Reversing aging in the elderly? Cells derived from skin of old mice show it may be possible

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Researchers at Instituto de Medicina Molecular (iMM) João Lobo Antunes have found that manipulating a single RNA molecule is enough to revert cellular ageing.

Throughout time all cells age gradually, contributing to the development of several diseases. Inducing cellular regeneration is one of the strategies used to fight diseases associated with cellular ageing. However, aged cells tend to be highly resistant to any type of manipulation intended to induce regeneration.

Ribonucleic acid, or RNA, is responsible for protein synthesis inside cells. However, a specific type of molecule named non-coding RNA is never translated into protein. In fact, since the mapping of the human genome in 2001 it is known that only about 2% is actually translated into proteins.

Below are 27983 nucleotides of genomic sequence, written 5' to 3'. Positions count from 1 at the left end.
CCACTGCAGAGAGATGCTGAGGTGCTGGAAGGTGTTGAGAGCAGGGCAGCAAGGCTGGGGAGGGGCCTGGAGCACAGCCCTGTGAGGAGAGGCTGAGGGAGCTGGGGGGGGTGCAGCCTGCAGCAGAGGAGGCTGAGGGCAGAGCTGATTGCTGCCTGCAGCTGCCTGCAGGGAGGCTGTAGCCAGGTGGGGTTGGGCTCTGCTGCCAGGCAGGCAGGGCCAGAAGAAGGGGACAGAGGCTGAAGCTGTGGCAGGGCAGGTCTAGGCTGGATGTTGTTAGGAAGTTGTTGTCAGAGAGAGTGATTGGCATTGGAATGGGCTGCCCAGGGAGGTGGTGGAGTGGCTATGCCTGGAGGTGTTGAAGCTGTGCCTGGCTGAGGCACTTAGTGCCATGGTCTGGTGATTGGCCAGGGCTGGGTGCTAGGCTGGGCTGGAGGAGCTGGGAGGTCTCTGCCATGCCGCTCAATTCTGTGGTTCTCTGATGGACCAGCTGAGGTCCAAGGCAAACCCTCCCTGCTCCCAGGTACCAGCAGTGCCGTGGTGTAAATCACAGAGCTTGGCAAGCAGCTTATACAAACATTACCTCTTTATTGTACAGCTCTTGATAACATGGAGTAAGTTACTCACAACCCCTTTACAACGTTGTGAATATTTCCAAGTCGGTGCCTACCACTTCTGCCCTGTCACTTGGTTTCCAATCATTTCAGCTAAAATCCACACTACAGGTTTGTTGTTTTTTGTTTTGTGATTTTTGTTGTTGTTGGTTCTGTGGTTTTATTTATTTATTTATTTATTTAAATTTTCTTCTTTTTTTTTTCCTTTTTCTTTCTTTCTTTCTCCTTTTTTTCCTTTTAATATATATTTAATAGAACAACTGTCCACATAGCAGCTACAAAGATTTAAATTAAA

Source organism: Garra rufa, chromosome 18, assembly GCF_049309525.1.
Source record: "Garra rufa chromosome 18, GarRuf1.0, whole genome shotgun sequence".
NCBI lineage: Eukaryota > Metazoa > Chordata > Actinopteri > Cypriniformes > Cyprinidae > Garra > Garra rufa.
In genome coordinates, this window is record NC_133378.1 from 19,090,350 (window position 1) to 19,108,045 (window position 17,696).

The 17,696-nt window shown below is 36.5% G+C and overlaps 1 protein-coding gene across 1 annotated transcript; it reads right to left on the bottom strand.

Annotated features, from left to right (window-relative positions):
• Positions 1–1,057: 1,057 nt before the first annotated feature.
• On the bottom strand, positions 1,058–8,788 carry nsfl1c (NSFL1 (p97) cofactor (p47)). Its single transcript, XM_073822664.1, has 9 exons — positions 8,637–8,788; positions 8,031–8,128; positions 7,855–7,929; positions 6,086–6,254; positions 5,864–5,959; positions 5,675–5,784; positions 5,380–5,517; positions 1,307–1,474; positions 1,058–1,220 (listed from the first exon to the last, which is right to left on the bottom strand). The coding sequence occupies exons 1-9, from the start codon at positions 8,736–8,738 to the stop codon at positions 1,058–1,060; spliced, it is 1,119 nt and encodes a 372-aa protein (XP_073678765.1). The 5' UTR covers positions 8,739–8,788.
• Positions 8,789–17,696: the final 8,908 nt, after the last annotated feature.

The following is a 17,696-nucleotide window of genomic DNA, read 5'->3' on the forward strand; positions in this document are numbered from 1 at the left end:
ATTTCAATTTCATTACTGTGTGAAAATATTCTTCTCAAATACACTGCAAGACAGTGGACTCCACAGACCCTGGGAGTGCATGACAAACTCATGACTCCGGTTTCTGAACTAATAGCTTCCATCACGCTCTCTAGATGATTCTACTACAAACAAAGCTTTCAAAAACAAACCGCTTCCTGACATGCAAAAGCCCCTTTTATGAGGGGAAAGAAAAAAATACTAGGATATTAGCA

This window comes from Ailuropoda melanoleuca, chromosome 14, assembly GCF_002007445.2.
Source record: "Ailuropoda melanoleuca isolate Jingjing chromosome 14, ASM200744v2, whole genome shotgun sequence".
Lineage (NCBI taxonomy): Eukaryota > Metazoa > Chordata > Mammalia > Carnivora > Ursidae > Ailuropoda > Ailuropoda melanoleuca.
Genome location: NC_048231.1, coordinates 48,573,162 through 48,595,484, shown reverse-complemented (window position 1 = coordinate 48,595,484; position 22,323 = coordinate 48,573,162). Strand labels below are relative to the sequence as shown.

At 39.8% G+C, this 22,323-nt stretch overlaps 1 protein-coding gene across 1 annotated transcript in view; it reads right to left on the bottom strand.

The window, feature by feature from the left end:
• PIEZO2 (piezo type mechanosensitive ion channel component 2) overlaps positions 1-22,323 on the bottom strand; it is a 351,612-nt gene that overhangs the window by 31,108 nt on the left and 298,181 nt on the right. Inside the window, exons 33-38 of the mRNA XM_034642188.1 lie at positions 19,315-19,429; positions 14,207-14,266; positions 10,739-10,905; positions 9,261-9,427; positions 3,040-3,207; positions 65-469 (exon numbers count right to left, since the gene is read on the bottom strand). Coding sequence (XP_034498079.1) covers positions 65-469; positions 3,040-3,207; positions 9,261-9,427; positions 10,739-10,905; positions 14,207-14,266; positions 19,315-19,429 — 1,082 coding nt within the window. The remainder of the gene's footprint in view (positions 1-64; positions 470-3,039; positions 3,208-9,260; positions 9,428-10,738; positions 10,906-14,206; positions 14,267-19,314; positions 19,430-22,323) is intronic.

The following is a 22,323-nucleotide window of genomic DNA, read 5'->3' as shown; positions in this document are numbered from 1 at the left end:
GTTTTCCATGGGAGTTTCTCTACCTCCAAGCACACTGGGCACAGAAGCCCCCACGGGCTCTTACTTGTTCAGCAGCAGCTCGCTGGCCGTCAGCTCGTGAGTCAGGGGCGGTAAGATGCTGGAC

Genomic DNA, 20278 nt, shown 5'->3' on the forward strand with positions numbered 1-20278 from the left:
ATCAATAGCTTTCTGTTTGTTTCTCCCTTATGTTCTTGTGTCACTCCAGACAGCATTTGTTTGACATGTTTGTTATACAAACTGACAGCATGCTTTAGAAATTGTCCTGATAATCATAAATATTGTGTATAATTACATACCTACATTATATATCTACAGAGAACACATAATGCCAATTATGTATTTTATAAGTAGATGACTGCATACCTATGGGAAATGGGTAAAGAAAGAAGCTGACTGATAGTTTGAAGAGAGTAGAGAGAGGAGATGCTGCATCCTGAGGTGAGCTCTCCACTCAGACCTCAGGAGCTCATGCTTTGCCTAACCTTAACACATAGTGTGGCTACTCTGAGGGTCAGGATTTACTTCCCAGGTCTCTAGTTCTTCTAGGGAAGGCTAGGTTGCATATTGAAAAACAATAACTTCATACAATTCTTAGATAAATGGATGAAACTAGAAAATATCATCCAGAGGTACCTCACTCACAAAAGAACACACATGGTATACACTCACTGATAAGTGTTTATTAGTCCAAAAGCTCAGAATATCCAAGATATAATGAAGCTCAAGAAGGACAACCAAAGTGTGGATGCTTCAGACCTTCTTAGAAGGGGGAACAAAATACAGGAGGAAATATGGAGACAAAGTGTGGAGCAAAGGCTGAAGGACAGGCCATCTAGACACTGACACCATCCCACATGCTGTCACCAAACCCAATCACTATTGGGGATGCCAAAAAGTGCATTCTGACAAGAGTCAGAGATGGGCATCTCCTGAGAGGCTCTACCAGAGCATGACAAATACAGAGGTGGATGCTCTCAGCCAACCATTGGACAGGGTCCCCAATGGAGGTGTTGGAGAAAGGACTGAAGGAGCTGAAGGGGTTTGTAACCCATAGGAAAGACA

Now, the team led by Bruno de Jesus and Maria do Carmo-Fonseca, used a genetically modified mouse model to study cellular ageing and regeneration. They found that cells derived from the skin of old mice produced higher amounts of a long non-coding RNA molecule named Zeb2-NAT when compared to cells from young mice. By reducing the amount of this specific RNA molecule, it was possible to efficiently regenerate old cells.

“These results are an important step to be able to regenerate diseased tissues in older people,” said Bruno de Jesus.

[Editor’s note: Read the full study]

Read full, original post: Scientists discover molecule that could revert cellular aging

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